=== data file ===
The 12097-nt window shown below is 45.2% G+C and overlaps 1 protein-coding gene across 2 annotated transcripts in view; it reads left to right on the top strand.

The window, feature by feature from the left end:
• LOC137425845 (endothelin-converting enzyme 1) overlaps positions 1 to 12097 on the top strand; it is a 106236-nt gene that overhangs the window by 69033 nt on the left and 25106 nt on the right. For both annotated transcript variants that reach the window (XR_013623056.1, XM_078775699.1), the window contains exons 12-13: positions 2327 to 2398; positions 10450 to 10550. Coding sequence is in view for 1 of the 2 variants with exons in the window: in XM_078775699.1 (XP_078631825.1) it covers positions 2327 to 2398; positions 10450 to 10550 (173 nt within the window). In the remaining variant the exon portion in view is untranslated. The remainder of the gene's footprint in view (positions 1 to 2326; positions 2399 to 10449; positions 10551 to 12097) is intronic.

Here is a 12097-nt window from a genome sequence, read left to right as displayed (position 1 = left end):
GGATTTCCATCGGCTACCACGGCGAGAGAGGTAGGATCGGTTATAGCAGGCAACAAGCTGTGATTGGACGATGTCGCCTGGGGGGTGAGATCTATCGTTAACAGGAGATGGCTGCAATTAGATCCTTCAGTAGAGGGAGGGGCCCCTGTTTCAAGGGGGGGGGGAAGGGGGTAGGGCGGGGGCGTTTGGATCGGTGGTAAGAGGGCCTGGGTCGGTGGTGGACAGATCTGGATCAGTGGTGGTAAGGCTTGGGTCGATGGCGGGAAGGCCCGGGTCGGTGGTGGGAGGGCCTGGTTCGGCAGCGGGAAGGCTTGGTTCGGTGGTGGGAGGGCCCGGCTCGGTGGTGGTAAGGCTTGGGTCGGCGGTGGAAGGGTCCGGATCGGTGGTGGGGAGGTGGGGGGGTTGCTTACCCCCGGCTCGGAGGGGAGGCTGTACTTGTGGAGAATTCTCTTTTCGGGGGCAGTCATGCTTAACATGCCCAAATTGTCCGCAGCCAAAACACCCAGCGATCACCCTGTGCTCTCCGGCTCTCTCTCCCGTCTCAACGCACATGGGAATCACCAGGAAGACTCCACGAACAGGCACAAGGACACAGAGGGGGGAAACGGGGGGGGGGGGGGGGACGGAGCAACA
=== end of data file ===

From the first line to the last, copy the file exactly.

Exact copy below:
The 12097-nt window shown below is 45.2% G+C and overlaps 1 protein-coding gene across 2 annotated transcripts in view; it reads left to right on the top strand.

The window, feature by feature from the left end:
• LOC137425845 (endothelin-converting enzyme 1) overlaps positions 1 to 12097 on the top strand; it is a 106236-nt gene that overhangs the window by 69033 nt on the left and 25106 nt on the right. For both annotated transcript variants that reach the window (XR_013623056.1, XM_078775699.1), the window contains exons 12-13: positions 2327 to 2398; positions 10450 to 10550. Coding sequence is in view for 1 of the 2 variants with exons in the window: in XM_078775699.1 (XP_078631825.1) it covers positions 2327 to 2398; positions 10450 to 10550 (173 nt within the window). In the remaining variant the exon portion in view is untranslated. The remainder of the gene's footprint in view (positions 1 to 2326; positions 2399 to 10449; positions 10551 to 12097) is intronic.

Here is a 12097-nt window from a genome sequence, read left to right as displayed (position 1 = left end):
GGATTTCCATCGGCTACCACGGCGAGAGAGGTAGGATCGGTTATAGCAGGCAACAAGCTGTGATTGGACGATGTCGCCTGGGGGGTGAGATCTATCGTTAACAGGAGATGGCTGCAATTAGATCCTTCAGTAGAGGGAGGGGCCCCTGTTTCAAGGGGGGGGGGAAGGGGGTAGGGCGGGGGCGTTTGGATCGGTGGTAAGAGGGCCTGGGTCGGTGGTGGACAGATCTGGATCAGTGGTGGTAAGGCTTGGGTCGATGGCGGGAAGGCCCGGGTCGGTGGTGGGAGGGCCTGGTTCGGCAGCGGGAAGGCTTGGTTCGGTGGTGGGAGGGCCCGGCTCGGTGGTGGTAAGGCTTGGGTCGGCGGTGGAAGGGTCCGGATCGGTGGTGGGGAGGTGGGGGGGTTGCTTACCCCCGGCTCGGAGGGGAGGCTGTACTTGTGGAGAATTCTCTTTTCGGGGGCAGTCATGCTTAACATGCCCAAATTGTCCGCAGCCAAAACACCCAGCGATCACCCTGTGCTCTCCGGCTCTCTCTCCCGTCTCAACGCACATGGGAATCACCAGGAAGACTCCACGAACAGGCACAAGGACACAGAGGGGGGAAACGGGGGGGGGGGGGGGGACGGAGCAACA